2013 came in auspiciously with the crisp, sunny day we enjoyed. It was so beautiful outdoors I had to get out with my camera. On chilly winter days it can be easy to assume the garden is asleep but those with an inquiring mind know better. In fact, there are tiny, involved worlds thriving on an apparently dormant tree branch. I can spend hours investigating the denizens of bark and rotting wood when the cover of leaves is removed. Moss and lichen abound in our part of the country, thanks to the moist environment. Peacefully searching for these uniquely graceful and often unappreciated organisms is how I chose to spend a good spell of New Year’s Day, but they can be found any day of the year.
A lichen is a phenomenally interesting organism in that is made up of a fungus and an alga living symbiotically. The fungus in the relationship provides physical support and soaks up moisture from the environment and the alga (often a green or blue-green algae) photosynthesizes light from the sun to feed the fungus. Lichen comes in many forms, with the algae and fungi having evolved together in partnership. Not unlike the two organisms that make up sea coral, lichen is complex and fascinating.
Since lichens can be found on both living and dead wood (as well as on rocks and bare ground), some people mistakenly believe that lichen is the causal agent for the dead branches they find on trees and shrubs. The presence of lichen on woody plants is a natural occurrence that doesn’t harm the plant. The lichen shallowly clings to the bark, growing very slowly and not deriving any nutrients from the plant itself, but instead from the air and rain. Lichen is therefore not parasitic in any way and shouldn’t be removed.
The average lichen is so inconspicuous as to go completely unnoticed. Take the white crustose lichen found on mature red alder trunks as an example. Most people assume the lovely, blotchy white pattern on the trunks of red alder is the color of the bark itself. In actuality, the bark is solid gray with elaborate colonies of lichen species imparting the snowing coloration. However, some lichen are flamboyantly shaped, taking on hairier, branched forms.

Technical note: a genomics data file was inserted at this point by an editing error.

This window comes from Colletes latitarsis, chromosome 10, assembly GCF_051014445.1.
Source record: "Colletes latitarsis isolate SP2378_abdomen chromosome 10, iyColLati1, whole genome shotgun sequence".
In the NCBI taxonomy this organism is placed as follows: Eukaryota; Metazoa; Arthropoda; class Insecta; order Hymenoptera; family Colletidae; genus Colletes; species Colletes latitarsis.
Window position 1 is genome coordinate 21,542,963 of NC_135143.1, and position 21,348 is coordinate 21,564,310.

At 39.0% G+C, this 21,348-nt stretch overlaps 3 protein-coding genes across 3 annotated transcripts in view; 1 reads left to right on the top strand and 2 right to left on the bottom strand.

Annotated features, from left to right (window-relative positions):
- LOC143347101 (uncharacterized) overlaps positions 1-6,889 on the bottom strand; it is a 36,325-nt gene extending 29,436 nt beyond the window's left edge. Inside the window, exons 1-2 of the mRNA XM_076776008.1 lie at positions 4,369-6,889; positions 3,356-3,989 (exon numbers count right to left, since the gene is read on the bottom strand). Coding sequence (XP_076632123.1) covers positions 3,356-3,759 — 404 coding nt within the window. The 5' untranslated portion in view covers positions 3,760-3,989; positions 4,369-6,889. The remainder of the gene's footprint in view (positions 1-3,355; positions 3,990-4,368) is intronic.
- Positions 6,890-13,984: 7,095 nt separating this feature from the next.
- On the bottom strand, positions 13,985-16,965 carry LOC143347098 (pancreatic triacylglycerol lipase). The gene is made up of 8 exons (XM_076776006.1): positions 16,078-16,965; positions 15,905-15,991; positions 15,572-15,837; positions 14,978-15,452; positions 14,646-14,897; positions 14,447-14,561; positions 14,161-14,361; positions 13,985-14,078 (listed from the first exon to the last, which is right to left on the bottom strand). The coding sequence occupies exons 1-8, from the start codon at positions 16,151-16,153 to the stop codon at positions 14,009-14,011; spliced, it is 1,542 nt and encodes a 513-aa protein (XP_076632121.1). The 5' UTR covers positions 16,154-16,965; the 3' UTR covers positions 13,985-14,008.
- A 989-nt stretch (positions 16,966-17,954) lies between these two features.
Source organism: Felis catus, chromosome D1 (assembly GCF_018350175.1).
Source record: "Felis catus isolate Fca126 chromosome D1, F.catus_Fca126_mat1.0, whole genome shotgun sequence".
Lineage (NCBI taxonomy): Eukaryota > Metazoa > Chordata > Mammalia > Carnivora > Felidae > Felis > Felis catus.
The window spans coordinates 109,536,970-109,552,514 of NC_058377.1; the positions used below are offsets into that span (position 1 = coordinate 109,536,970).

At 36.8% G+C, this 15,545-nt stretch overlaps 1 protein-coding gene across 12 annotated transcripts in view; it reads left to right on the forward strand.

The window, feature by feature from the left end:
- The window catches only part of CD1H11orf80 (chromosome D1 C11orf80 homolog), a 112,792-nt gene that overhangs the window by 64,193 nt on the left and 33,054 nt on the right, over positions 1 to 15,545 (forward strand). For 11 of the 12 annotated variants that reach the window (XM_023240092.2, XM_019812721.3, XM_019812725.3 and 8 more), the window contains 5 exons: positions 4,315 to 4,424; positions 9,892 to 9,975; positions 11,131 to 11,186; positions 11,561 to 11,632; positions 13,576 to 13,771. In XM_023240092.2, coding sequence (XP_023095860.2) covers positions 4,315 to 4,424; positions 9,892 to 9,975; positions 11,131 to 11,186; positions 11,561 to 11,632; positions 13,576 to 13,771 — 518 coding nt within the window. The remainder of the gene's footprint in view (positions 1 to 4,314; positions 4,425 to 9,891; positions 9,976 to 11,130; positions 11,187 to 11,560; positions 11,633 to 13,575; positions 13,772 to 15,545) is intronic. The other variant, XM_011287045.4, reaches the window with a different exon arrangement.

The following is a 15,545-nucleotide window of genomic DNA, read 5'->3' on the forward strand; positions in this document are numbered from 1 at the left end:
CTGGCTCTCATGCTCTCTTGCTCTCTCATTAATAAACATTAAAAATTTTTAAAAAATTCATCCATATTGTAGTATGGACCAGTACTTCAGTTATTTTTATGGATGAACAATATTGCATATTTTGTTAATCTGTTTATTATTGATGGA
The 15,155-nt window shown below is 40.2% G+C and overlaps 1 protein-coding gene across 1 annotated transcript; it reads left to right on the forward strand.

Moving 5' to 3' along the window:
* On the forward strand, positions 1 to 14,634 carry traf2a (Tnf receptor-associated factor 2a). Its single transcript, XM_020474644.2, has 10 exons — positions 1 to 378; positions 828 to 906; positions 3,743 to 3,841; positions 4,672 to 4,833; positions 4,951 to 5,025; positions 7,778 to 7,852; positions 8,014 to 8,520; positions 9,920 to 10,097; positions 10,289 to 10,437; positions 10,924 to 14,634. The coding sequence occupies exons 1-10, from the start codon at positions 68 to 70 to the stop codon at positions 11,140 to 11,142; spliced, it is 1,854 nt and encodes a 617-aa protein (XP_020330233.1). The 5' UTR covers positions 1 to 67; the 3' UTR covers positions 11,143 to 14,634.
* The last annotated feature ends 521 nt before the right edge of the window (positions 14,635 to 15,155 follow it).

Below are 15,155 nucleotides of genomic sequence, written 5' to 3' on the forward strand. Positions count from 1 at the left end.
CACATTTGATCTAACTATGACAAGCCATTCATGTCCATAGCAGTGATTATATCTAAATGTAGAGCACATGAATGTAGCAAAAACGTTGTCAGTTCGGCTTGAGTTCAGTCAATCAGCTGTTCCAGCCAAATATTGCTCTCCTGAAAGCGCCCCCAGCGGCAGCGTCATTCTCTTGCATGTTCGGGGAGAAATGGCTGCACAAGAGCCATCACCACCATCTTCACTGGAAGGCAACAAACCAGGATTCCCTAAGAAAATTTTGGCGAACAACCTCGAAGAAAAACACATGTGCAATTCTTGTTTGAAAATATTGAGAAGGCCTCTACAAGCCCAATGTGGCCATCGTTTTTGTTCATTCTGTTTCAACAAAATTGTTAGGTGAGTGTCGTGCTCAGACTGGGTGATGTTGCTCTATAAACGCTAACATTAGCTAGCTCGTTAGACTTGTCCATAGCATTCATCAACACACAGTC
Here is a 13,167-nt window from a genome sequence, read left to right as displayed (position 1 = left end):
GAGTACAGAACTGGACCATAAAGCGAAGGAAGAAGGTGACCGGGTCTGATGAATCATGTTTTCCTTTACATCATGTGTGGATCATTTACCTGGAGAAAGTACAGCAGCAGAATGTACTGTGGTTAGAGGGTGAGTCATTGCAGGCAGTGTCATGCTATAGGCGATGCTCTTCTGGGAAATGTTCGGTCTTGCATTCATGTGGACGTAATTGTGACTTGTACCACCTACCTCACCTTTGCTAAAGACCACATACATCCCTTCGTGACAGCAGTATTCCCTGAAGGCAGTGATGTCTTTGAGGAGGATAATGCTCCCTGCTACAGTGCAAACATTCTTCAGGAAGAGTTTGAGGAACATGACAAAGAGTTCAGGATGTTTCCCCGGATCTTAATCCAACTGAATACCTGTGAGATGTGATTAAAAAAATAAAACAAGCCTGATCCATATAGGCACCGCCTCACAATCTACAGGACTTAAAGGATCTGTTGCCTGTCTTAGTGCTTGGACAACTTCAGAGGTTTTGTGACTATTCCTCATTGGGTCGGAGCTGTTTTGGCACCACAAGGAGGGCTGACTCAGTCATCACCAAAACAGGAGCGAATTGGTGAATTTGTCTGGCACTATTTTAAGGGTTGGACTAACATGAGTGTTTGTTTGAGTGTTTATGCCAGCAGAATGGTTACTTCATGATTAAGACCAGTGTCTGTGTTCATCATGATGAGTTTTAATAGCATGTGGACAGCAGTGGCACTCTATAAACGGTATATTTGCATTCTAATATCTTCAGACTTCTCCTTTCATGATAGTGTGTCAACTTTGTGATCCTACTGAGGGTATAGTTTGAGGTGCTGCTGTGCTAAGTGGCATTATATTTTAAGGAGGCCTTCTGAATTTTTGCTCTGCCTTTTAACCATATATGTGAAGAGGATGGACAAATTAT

Lichens are impactful to forest ecosystems in that they absorb moisture when it’s plentiful and evaporate it slowly into the air, serving as a form of humidifier. They also play a role in nutrient cycling as lichens can absorb nitrogen from the air and convert it to usable sources for plants. The converted nitrogen in the lichen can leach by rainfall, or the lichen itself can fall to the soil and decompose. Lichens are a prominent provider of nitrogen to forest trees and useful to insects and animals for food and nesting material.
Not a specialist in lichens, I stumble along identifying the different types in my garden. With the leaves long dropped, it’s easiest to appreciate the forms, colors and shapes now, whether or not I can positively tell the difference between species with funny names like ragbag or tickertape bone. On the dawn of a new year, I must remind myself that one doesn’t have to be able to identify something to appreciate it.
Here’s to a glorious 2013 where we can all make time to marvel at the natural curiosities in our gardens and investigate the wild spaces around us. Happy New Year!
For more information on lichens; see these websites:
Lichenland website from OSU:
Lichen key from OregonStateUniversity:
Intro to lichens from UC Berkeley:
© Colleen Miko, 2013